Q: Where do you see Living Map in 3 years from now? What do you think is going to be the biggest challenge in scaling up the business?
A: We are aiming to be one of the major players in the mapping industry, where our technology, together with our spatial design experience, will help us maintain a competitive advantage. The biggest challenge will be the growing number of players in the industry, and the fast-changing user’s needs, which will require us to be always up-to-date with the latest trends.
Q: As a startup founder, I am sure that there are many things that you must have learnt along the way. What was the most interesting feedback that you received so far?
A: When you are raising investment you get plenty of feedback of your business plan. This has been fascinating, it’s like getting it road tested by many experts in one-go. Everyone has a point but in the end you need to decide which advice to take and make the plan coherent, grounded and ambitious enough!
Q: You are based in Bath, UK, how’s the startup scene? Are there many investors specifically looking at geo-tech related companies? Are there any local meetups/events that cater to the geo community?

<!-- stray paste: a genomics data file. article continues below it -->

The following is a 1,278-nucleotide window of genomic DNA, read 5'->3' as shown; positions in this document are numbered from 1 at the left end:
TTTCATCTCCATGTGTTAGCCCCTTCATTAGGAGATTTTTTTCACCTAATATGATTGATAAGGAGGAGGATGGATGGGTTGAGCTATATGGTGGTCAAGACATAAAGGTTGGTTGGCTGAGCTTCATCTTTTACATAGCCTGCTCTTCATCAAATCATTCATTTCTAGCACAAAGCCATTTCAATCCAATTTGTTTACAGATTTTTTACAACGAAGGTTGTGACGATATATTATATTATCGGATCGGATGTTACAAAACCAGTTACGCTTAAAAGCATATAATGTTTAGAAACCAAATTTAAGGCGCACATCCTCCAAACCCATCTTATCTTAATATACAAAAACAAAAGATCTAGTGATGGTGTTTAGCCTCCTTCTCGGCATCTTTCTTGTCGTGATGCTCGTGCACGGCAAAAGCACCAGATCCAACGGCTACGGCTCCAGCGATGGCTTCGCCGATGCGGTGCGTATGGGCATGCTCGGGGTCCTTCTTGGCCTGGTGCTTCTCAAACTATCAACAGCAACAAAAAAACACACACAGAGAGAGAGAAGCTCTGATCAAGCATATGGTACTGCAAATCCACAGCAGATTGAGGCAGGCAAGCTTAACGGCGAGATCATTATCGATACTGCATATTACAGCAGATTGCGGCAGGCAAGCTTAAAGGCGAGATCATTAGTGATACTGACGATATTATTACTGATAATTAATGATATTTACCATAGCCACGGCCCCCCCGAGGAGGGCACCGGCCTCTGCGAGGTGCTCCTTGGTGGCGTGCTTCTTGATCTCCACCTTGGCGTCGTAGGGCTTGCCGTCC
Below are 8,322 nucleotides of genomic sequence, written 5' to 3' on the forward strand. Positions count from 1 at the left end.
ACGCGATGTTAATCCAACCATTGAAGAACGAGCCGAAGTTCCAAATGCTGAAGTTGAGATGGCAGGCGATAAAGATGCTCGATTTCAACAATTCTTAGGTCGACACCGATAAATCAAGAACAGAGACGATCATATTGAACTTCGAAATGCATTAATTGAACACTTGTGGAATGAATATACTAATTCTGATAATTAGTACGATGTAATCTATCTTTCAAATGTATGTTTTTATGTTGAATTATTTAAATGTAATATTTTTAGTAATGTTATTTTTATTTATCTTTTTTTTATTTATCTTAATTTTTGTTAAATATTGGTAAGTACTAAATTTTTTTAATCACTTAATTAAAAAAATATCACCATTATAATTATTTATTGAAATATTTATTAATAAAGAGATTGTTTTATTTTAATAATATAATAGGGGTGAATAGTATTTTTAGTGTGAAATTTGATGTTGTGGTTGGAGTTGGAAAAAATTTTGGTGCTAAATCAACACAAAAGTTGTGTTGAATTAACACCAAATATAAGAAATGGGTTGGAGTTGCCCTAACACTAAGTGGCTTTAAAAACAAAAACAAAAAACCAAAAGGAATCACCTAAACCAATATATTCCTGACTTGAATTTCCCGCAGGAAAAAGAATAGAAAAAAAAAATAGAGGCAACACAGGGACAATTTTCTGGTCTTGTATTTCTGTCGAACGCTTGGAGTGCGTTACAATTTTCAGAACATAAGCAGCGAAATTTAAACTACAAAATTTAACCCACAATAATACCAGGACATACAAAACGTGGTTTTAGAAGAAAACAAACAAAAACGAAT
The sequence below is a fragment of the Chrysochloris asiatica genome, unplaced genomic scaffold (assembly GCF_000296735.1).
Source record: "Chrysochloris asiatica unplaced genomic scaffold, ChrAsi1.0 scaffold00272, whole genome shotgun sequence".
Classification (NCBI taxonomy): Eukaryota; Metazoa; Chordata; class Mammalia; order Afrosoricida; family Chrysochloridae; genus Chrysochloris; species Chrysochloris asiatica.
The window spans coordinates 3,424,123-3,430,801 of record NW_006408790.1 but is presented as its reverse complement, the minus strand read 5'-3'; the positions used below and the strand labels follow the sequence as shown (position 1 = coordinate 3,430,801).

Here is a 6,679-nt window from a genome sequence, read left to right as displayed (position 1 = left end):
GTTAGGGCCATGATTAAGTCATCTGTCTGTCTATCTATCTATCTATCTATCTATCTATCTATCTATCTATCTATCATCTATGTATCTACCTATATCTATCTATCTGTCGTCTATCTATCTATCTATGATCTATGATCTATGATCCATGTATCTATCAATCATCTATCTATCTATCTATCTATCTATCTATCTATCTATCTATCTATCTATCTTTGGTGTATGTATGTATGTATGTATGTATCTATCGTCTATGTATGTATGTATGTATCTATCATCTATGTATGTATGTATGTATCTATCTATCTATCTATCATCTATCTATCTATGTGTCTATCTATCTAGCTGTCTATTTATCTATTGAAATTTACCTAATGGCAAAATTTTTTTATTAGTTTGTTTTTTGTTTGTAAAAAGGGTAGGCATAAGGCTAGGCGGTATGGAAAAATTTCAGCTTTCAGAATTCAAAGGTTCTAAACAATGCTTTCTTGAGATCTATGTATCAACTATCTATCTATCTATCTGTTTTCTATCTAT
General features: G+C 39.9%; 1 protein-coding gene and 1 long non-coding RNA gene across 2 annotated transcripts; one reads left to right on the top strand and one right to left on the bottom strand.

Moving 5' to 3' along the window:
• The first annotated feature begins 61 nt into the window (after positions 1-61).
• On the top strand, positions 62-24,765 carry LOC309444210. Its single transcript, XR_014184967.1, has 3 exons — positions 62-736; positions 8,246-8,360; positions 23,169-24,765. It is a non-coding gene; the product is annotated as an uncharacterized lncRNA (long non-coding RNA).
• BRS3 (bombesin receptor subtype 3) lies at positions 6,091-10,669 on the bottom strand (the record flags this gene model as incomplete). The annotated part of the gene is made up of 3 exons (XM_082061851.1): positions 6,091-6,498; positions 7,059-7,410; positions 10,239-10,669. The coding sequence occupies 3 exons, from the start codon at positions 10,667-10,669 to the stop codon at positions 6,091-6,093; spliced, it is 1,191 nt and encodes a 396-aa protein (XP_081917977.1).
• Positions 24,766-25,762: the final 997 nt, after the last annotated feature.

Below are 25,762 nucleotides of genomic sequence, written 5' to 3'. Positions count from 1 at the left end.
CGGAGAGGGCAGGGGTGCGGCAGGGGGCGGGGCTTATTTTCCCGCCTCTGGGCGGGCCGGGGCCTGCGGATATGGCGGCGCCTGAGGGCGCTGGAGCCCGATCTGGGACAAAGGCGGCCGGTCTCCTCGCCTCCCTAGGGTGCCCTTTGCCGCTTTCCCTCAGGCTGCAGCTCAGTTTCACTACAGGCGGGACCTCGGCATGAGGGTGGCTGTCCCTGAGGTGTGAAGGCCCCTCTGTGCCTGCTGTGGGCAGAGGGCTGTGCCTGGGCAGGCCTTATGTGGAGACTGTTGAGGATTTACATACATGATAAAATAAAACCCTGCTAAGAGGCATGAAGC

A: The senior team of Living Map is all based around Bath, and with the area being a highly-connected hub of culture, employment and education, we thought it was the best choice for our headquarters. Bristol and Bath host a vast ecosystem of start-ups and there are many accelerators and funding initiatives supporting new businesses. We personally took part in SETsquared’s Entrepreneur’s Programme, they helped us get off the ground in the area and they continue to support us. We highly recommend it to everyone.
Q: Okay, this is a tricky one – on a scale of 1 to 10 (10 being the highest), how geoawesome do you feel today 😉
A: If you want it in terms of numbers I’m feeling at least N 51.38260° / E -2.35959° geoawesome at the moment.
Q: Any closing remarks for anyone looking to start their own geo startup?
A: The geo industry is growing rapidly and there is a host of opportunities. Mapping will become more prevalent the better it gets and it will respond to a an increasing number of people’s needs. If you have an idea, I can only suggest you believe in it, be brave, and find a way to turn it into reality.
If anyone would like to reach you, what would be the best way to do so?
Anyone who’d like to contact us, can do so by sending an email at firstname.lastname@example.org
The Next Geo is supported by Geovation: